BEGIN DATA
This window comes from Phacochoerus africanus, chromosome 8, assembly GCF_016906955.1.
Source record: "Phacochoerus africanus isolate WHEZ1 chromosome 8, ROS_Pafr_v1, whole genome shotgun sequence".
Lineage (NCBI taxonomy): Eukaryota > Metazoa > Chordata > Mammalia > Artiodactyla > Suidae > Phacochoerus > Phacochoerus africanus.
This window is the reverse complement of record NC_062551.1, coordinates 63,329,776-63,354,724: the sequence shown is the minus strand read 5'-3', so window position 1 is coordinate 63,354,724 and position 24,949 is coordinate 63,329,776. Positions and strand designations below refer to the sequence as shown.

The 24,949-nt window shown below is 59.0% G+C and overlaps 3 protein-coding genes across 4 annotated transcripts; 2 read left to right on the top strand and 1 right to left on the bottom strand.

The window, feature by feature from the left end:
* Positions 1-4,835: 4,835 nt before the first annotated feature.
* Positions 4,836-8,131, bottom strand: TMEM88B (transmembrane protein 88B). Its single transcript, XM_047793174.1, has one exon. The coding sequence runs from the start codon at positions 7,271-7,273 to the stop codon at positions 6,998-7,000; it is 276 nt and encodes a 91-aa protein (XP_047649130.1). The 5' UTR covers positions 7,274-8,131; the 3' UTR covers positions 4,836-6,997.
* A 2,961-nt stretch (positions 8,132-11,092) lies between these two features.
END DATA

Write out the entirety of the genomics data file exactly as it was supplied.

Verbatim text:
This window comes from Phacochoerus africanus, chromosome 8, assembly GCF_016906955.1.
Source record: "Phacochoerus africanus isolate WHEZ1 chromosome 8, ROS_Pafr_v1, whole genome shotgun sequence".
Lineage (NCBI taxonomy): Eukaryota > Metazoa > Chordata > Mammalia > Artiodactyla > Suidae > Phacochoerus > Phacochoerus africanus.
This window is the reverse complement of record NC_062551.1, coordinates 63,329,776-63,354,724: the sequence shown is the minus strand read 5'-3', so window position 1 is coordinate 63,354,724 and position 24,949 is coordinate 63,329,776. Positions and strand designations below refer to the sequence as shown.

The 24,949-nt window shown below is 59.0% G+C and overlaps 3 protein-coding genes across 4 annotated transcripts; 2 read left to right on the top strand and 1 right to left on the bottom strand.

The window, feature by feature from the left end:
* Positions 1-4,835: 4,835 nt before the first annotated feature.
* Positions 4,836-8,131, bottom strand: TMEM88B (transmembrane protein 88B). Its single transcript, XM_047793174.1, has one exon. The coding sequence runs from the start codon at positions 7,271-7,273 to the stop codon at positions 6,998-7,000; it is 276 nt and encodes a 91-aa protein (XP_047649130.1). The 5' UTR covers positions 7,274-8,131; the 3' UTR covers positions 4,836-6,997.
* A 2,961-nt stretch (positions 8,132-11,092) lies between these two features.